Japan bombed Pearl Harbor, Hawaii, and declared war on the US and UK. On December 11th, the Axis powers in Europe also declared war on the US.
The US was quickly involved in two theatres: the European and Pacific. Initially, the European battles were fought primarily in the air, until the North African campaign in November, 1942. The Pacific theatre required costly air, land, and sea battles.
The Army Air Force desperately needed qualified recruits to train as air crew, with a particular focus on pilots, navigators, bombardiers, and aerial gunners. These specialties required more education and intelligence than average, making them difficult to fill and training failures costly.
December 7th, 1941
The Mobil oil tanker Dixie Arrow burns after being torpedoed off the North Carolina coast, March 1942.
The war in the Atlantic was brought to the US east coast. German u-boats destroyed ships at will, sometimes within sight of US cities. U-boat attacks cost the US men, equipment, and precious oil supplies. The attacks on oil tankers lead to shortages in the US, which slowed transportation and war production. The oil companies first pushed for CAP coastal patrols.
CAP began coastal patrol on the east coast March 1942. The coastal bases were funded by Sun Oil Company.
Initially the patrols were for reconnaissance only. Later, CAP's tiny aircraft were outfitted with bombs. Sinking subs was not expected - but deterring their unchecked activity was.
As the war continued, the Army Air Force and Navy were able to provide armed patrol around the US. The war was not going very well for Germany, leading to the withdrawal of her U-boats from the western Atlantic. Coastal Patrol missions for CAP ended August 31st, 1943.
During and after the successful coastal patrol experiment, CAP diversified its missions to include search and rescue, courier missions, fire patrol, border patrol, emergency services during natural disasters, and air ambulance missions.
WWII ended after the US dropped two atomic bombs on Japan. The US briefly stood alone as a nuclear power.
Although CAP diversified its missions during the war, its future was doubtful. Most of the military-based programs
such as the High School Victory Corps were already gone.
April 29th, 1943
Maj Earle Johnson (later Col and Commander of CAP) and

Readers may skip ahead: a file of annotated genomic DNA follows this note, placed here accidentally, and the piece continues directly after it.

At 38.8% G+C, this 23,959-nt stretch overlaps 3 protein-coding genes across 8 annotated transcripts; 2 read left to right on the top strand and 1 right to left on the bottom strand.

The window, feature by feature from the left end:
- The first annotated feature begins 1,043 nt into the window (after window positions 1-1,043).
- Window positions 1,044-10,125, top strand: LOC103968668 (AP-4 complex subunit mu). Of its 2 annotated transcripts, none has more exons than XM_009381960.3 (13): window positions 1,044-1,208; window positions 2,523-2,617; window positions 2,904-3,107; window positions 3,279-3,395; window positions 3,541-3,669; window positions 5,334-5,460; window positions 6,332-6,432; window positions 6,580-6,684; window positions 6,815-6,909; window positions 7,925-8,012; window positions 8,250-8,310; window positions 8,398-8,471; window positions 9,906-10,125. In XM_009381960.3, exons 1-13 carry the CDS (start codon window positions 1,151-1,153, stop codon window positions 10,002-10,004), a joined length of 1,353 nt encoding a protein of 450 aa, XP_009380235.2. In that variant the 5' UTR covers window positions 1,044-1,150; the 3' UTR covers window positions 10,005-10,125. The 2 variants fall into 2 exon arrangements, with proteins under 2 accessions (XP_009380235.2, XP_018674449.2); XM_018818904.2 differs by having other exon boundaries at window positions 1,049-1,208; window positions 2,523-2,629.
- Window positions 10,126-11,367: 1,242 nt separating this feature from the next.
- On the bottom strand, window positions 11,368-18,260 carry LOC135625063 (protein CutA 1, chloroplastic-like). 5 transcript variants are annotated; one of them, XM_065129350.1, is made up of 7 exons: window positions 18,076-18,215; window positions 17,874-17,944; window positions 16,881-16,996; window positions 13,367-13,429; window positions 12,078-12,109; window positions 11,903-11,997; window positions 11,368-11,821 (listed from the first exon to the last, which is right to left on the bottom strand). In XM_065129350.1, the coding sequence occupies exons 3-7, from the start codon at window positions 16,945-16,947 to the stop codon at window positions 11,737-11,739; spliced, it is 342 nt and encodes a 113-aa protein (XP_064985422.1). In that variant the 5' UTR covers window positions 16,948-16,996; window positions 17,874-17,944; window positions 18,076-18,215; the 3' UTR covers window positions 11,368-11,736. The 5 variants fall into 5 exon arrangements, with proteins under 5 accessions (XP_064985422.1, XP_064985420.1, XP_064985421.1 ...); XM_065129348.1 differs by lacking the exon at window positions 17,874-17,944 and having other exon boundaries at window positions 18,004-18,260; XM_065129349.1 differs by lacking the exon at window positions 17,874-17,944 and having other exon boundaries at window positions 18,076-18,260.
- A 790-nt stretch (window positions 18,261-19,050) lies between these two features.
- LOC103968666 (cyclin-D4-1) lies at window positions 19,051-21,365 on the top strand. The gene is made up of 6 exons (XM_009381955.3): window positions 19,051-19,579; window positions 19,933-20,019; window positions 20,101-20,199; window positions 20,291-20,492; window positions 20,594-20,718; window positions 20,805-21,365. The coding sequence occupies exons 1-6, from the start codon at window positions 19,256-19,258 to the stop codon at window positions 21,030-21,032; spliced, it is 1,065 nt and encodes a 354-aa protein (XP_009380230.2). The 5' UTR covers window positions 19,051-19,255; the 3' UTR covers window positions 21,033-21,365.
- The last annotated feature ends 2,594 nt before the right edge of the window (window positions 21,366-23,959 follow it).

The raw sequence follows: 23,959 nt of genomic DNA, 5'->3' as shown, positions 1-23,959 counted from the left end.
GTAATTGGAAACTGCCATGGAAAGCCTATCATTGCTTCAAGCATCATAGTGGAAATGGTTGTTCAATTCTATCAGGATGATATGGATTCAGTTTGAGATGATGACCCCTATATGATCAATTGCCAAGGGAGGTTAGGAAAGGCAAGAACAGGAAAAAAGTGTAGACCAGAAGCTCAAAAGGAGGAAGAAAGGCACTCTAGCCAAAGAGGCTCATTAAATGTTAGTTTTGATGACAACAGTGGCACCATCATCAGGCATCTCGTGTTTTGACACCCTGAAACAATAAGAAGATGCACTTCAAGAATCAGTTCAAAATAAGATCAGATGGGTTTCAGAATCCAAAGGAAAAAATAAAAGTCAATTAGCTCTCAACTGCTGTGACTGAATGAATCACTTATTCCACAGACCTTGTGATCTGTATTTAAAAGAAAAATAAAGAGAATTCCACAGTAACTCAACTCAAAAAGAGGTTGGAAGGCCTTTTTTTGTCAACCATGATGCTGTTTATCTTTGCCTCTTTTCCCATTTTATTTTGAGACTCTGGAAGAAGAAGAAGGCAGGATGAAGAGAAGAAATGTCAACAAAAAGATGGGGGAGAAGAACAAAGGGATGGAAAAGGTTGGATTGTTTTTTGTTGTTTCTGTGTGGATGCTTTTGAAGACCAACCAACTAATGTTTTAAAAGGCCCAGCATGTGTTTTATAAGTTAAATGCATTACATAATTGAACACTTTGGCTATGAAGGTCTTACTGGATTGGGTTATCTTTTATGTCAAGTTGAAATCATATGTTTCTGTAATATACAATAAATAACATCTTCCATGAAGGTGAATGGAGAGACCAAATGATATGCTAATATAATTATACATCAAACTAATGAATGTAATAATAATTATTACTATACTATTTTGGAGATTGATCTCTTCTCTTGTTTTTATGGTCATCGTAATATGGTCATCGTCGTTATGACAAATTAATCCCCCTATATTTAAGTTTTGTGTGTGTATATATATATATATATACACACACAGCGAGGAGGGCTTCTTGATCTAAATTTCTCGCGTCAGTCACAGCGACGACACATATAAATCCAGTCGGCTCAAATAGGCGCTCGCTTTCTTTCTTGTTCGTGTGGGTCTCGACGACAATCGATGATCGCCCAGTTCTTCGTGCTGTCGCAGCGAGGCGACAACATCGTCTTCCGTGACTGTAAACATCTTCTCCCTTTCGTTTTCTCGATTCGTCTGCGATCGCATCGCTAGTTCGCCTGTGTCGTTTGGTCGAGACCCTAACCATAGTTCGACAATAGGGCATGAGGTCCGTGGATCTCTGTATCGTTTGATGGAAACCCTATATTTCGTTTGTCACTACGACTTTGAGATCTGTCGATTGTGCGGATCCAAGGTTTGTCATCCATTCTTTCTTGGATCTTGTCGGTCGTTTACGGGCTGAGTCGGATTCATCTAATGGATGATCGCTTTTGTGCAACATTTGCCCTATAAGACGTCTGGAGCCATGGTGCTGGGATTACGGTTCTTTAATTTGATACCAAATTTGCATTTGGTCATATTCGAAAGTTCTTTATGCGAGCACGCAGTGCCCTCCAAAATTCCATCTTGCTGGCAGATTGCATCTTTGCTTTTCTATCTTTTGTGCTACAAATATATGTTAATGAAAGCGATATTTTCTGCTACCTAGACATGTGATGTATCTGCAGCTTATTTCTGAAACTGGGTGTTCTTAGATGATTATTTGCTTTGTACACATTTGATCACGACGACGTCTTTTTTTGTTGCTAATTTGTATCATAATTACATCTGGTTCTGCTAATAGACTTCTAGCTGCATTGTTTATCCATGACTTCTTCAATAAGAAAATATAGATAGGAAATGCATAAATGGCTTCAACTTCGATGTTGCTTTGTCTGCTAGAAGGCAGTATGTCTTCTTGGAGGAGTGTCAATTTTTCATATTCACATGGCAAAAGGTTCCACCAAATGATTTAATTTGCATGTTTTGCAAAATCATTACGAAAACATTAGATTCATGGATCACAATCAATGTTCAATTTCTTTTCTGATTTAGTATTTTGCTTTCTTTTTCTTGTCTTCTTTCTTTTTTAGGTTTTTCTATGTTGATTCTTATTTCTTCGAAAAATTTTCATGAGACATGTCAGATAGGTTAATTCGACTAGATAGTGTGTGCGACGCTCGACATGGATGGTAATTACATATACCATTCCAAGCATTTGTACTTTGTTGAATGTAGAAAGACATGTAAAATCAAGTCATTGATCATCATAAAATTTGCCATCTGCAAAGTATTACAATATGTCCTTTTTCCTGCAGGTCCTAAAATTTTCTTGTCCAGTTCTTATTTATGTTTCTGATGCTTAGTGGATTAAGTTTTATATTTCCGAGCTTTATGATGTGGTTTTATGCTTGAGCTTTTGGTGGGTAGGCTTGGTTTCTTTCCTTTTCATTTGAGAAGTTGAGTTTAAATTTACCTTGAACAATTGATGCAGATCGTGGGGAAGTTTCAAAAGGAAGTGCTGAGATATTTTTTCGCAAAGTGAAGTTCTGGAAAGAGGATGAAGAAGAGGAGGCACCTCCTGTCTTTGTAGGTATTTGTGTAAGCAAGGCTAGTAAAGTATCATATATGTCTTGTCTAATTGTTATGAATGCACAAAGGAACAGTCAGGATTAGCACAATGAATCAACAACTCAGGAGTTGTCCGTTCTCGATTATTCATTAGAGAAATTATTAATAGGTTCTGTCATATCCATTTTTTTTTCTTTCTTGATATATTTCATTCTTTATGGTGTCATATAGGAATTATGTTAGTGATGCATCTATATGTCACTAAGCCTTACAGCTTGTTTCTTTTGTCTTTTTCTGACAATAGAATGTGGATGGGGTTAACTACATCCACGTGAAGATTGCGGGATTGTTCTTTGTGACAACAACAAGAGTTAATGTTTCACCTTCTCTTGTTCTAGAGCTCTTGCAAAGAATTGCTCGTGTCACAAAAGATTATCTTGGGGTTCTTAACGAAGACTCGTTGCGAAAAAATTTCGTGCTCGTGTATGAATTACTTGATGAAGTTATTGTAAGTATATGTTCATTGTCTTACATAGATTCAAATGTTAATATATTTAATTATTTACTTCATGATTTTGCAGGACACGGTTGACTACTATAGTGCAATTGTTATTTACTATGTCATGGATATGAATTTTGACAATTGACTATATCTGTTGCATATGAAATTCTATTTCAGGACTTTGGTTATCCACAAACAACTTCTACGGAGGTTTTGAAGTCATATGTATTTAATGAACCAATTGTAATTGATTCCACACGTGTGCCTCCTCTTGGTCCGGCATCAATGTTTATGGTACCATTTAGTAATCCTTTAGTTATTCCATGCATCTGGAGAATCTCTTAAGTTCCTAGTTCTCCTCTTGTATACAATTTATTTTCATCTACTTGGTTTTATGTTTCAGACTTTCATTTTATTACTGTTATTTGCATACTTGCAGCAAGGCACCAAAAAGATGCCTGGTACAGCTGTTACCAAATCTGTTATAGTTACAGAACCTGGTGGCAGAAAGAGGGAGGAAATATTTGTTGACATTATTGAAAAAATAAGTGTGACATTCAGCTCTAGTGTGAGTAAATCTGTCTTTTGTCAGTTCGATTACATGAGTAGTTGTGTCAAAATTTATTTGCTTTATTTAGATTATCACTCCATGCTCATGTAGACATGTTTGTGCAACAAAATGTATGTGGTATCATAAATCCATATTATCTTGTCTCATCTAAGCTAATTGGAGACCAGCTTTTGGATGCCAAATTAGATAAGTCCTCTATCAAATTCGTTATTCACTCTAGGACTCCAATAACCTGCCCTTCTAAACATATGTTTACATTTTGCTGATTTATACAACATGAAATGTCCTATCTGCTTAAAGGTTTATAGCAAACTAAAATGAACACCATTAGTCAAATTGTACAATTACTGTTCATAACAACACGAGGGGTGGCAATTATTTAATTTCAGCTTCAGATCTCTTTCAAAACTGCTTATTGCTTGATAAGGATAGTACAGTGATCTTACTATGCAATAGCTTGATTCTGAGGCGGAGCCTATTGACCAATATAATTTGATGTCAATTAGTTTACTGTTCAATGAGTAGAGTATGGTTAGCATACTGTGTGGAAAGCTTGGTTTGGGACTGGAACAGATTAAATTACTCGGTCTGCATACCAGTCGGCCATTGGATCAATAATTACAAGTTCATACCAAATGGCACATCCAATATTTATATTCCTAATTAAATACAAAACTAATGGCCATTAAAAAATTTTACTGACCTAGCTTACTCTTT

Gill Robb Wilson, 1942
NJ Wing cadets pause for a photo-op with a Senior Member, circa 1943. The cadet on the right has an ACER lapel pin through his left button hole. See metal insignia.
Cadet Mary Ellen Dedominicis, Miami, FL, 1943
CAP was designated as the Army Air Force Auxiliary by President Roosevelt's executive order 9339, which meant it was also financially supported and supervised by the Army Air Force.
The AAF took on a new interest in CAP and the CAPC. It also established the Air Corps Enlisted Reserve (ACER) program and formed a close relationship between ACER and CAPC. CAP provided the AAF so many recruits that the ACER program was canceled in 1944. See also training.
It seemed CAP would become a victim of the post-war reduction in force when the Army Air Force withdrew all support.
July 1st, 1946
CAP was saved when it was incorporated as a a benevolent non-profit organization by Public Law 476. CAP could never again engage in war operations such as armed coastal patrol, but could live on with its new supported missions: search and rescue, the cadet program, aviation education, and several others.
CAP was required to submit an annual report to Congress, accounting for its activities.
1946-48 was a period of transition for CAP. As far as documents, regulations, and manuals, this period is almost a black hole. The cadet program was large but poorly regulated, and run by local commanders. The first training manual was published August 1944, and another was not published until August 1949.
The spirit of the times was for young and old to do what they could to help win the war, from scrap metal drives, to rationing, knitting, and hard work. For teenagers that meant they needed to prepare themselves for war since they would be fighting in it. Military programs such as the High School Victory Corps and Aviation Scouts were created, and JROTC was expanded.
CAP authorized the Civil Air Patrol Cadets, or CAPC, and included the program as a mission. The objective was to prepare cadets for the military mentally, physically, and academically. Cadets had to be 15-18 years old, and in the last two years of high school.
In the first six months 20,000 cadets joined CAPC.
The first official unit was CAPC Squadron 711-4 in Minneapolis, MN. See also this piece which details the formation of the first CAPC squadron.
Cadets wore the Army's "shirt sleeve" uniform. See the topic uniforms for more detail.
October 1st, 1942
September 18, 1947
The Air Force separated from the Army, and became its own service. It began to develop its own distinctive uniform.
May 26, 1948
CAP was officially made the auxiliary of the USAF by Public Law 557.Type your paragraph here.Type your paragraph here.
December 1st, 1941
CAP was established to augment the thin Army Air Force and as a way to protect civilian aviation, to prevent it from being shut down by the government during the impending war. Fiorello LaGuardia and Gill Robb Wilson are regarded as the founders of CAP.
CAP fell under the Office of Civilian Defense, and the first insignia reflected this relationship. See shoulder patches.
To enlist in CAP adult volunteers had to possess the skills necessary to contribute to CAP - pilots, mechanics, and physicians were welcome. CAP was not a skills training program for adults. All members were unpaid volunteers, some also provided their own airplanes.